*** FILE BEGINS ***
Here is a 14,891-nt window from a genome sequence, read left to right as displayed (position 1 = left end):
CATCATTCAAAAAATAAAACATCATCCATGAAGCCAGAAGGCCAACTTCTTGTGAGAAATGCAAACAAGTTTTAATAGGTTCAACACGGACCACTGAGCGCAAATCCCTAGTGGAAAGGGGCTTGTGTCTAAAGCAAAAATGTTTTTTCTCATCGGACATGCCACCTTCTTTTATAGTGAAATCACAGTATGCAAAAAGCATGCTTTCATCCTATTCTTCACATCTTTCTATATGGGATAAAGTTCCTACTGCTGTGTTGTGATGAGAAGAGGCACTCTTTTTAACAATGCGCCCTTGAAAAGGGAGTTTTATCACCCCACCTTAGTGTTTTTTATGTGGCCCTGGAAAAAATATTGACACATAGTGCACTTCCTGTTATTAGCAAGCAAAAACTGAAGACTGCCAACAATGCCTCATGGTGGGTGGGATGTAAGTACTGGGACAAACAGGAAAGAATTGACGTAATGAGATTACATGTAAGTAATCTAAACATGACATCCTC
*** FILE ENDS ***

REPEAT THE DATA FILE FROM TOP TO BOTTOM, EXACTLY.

Here is a 14,891-nt window from a genome sequence, read left to right as displayed (position 1 = left end):
CATCATTCAAAAAATAAAACATCATCCATGAAGCCAGAAGGCCAACTTCTTGTGAGAAATGCAAACAAGTTTTAATAGGTTCAACACGGACCACTGAGCGCAAATCCCTAGTGGAAAGGGGCTTGTGTCTAAAGCAAAAATGTTTTTTCTCATCGGACATGCCACCTTCTTTTATAGTGAAATCACAGTATGCAAAAAGCATGCTTTCATCCTATTCTTCACATCTTTCTATATGGGATAAAGTTCCTACTGCTGTGTTGTGATGAGAAGAGGCACTCTTTTTAACAATGCGCCCTTGAAAAGGGAGTTTTATCACCCCACCTTAGTGTTTTTTATGTGGCCCTGGAAAAAATATTGACACATAGTGCACTTCCTGTTATTAGCAAGCAAAAACTGAAGACTGCCAACAATGCCTCATGGTGGGTGGGATGTAAGTACTGGGACAAACAGGAAAGAATTGACGTAATGAGATTACATGTAAGTAATCTAAACATGACATCCTC